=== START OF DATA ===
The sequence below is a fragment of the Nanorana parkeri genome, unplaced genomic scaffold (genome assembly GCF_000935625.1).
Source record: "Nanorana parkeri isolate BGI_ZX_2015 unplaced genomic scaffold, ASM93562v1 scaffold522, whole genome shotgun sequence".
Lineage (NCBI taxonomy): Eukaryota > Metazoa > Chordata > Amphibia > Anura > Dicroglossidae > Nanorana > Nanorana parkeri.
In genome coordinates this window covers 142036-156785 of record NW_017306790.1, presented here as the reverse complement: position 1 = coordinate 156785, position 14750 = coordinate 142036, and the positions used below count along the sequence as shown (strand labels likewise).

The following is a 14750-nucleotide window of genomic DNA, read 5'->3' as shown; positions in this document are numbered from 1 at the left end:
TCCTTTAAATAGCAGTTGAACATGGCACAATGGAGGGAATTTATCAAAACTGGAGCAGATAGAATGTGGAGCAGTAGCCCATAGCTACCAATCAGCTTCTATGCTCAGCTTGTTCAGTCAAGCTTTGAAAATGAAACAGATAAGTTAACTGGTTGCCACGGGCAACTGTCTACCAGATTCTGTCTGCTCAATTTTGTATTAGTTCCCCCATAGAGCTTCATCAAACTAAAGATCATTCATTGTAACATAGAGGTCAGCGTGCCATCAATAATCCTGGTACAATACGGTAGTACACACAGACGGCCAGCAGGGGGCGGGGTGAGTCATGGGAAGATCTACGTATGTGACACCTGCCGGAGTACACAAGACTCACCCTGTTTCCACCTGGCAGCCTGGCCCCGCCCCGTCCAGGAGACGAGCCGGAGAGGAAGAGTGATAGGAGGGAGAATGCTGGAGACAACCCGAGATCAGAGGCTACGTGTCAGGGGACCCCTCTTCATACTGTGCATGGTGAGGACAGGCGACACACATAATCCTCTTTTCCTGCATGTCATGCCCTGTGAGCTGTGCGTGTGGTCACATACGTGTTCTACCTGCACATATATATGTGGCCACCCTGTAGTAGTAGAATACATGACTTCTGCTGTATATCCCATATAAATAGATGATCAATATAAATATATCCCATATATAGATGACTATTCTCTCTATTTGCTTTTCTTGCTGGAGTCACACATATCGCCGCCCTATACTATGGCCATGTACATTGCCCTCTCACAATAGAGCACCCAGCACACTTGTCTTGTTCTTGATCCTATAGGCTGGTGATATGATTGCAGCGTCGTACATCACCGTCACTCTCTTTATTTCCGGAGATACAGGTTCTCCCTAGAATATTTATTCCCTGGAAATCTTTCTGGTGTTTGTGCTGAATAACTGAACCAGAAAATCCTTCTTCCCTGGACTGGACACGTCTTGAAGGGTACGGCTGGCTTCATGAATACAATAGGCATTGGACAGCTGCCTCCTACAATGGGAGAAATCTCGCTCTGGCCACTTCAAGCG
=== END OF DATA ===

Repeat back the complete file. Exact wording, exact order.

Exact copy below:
The sequence below is a fragment of the Nanorana parkeri genome, unplaced genomic scaffold (genome assembly GCF_000935625.1).
Source record: "Nanorana parkeri isolate BGI_ZX_2015 unplaced genomic scaffold, ASM93562v1 scaffold522, whole genome shotgun sequence".
Lineage (NCBI taxonomy): Eukaryota > Metazoa > Chordata > Amphibia > Anura > Dicroglossidae > Nanorana > Nanorana parkeri.
In genome coordinates this window covers 142036-156785 of record NW_017306790.1, presented here as the reverse complement: position 1 = coordinate 156785, position 14750 = coordinate 142036, and the positions used below count along the sequence as shown (strand labels likewise).

The following is a 14750-nucleotide window of genomic DNA, read 5'->3' as shown; positions in this document are numbered from 1 at the left end:
TCCTTTAAATAGCAGTTGAACATGGCACAATGGAGGGAATTTATCAAAACTGGAGCAGATAGAATGTGGAGCAGTAGCCCATAGCTACCAATCAGCTTCTATGCTCAGCTTGTTCAGTCAAGCTTTGAAAATGAAACAGATAAGTTAACTGGTTGCCACGGGCAACTGTCTACCAGATTCTGTCTGCTCAATTTTGTATTAGTTCCCCCATAGAGCTTCATCAAACTAAAGATCATTCATTGTAACATAGAGGTCAGCGTGCCATCAATAATCCTGGTACAATACGGTAGTACACACAGACGGCCAGCAGGGGGCGGGGTGAGTCATGGGAAGATCTACGTATGTGACACCTGCCGGAGTACACAAGACTCACCCTGTTTCCACCTGGCAGCCTGGCCCCGCCCCGTCCAGGAGACGAGCCGGAGAGGAAGAGTGATAGGAGGGAGAATGCTGGAGACAACCCGAGATCAGAGGCTACGTGTCAGGGGACCCCTCTTCATACTGTGCATGGTGAGGACAGGCGACACACATAATCCTCTTTTCCTGCATGTCATGCCCTGTGAGCTGTGCGTGTGGTCACATACGTGTTCTACCTGCACATATATATGTGGCCACCCTGTAGTAGTAGAATACATGACTTCTGCTGTATATCCCATATAAATAGATGATCAATATAAATATATCCCATATATAGATGACTATTCTCTCTATTTGCTTTTCTTGCTGGAGTCACACATATCGCCGCCCTATACTATGGCCATGTACATTGCCCTCTCACAATAGAGCACCCAGCACACTTGTCTTGTTCTTGATCCTATAGGCTGGTGATATGATTGCAGCGTCGTACATCACCGTCACTCTCTTTATTTCCGGAGATACAGGTTCTCCCTAGAATATTTATTCCCTGGAAATCTTTCTGGTGTTTGTGCTGAATAACTGAACCAGAAAATCCTTCTTCCCTGGACTGGACACGTCTTGAAGGGTACGGCTGGCTTCATGAATACAATAGGCATTGGACAGCTGCCTCCTACAATGGGAGAAATCTCGCTCTGGCCACTTCAAGCG